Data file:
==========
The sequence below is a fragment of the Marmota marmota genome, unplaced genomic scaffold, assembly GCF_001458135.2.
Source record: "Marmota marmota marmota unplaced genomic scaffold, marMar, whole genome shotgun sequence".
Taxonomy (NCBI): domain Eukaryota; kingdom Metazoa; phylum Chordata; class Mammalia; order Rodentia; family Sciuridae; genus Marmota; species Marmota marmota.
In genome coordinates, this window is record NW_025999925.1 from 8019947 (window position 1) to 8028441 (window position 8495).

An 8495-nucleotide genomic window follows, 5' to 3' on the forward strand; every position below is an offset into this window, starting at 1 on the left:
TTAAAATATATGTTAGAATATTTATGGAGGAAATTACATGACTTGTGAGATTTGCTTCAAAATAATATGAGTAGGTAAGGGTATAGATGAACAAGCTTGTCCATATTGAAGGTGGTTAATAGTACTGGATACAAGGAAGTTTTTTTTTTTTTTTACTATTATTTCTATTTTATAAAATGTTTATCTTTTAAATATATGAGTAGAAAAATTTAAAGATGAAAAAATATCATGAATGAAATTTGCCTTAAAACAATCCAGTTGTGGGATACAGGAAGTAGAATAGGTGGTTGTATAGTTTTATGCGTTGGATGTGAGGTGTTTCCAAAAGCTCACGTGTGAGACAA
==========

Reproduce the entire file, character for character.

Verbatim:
The sequence below is a fragment of the Marmota marmota genome, unplaced genomic scaffold, assembly GCF_001458135.2.
Source record: "Marmota marmota marmota unplaced genomic scaffold, marMar, whole genome shotgun sequence".
Taxonomy (NCBI): domain Eukaryota; kingdom Metazoa; phylum Chordata; class Mammalia; order Rodentia; family Sciuridae; genus Marmota; species Marmota marmota.
In genome coordinates, this window is record NW_025999925.1 from 8019947 (window position 1) to 8028441 (window position 8495).

An 8495-nucleotide genomic window follows, 5' to 3' on the forward strand; every position below is an offset into this window, starting at 1 on the left:
TTAAAATATATGTTAGAATATTTATGGAGGAAATTACATGACTTGTGAGATTTGCTTCAAAATAATATGAGTAGGTAAGGGTATAGATGAACAAGCTTGTCCATATTGAAGGTGGTTAATAGTACTGGATACAAGGAAGTTTTTTTTTTTTTTTACTATTATTTCTATTTTATAAAATGTTTATCTTTTAAATATATGAGTAGAAAAATTTAAAGATGAAAAAATATCATGAATGAAATTTGCCTTAAAACAATCCAGTTGTGGGATACAGGAAGTAGAATAGGTGGTTGTATAGTTTTATGCGTTGGATGTGAGGTGTTTCCAAAAGCTCACGTGTGAGACAA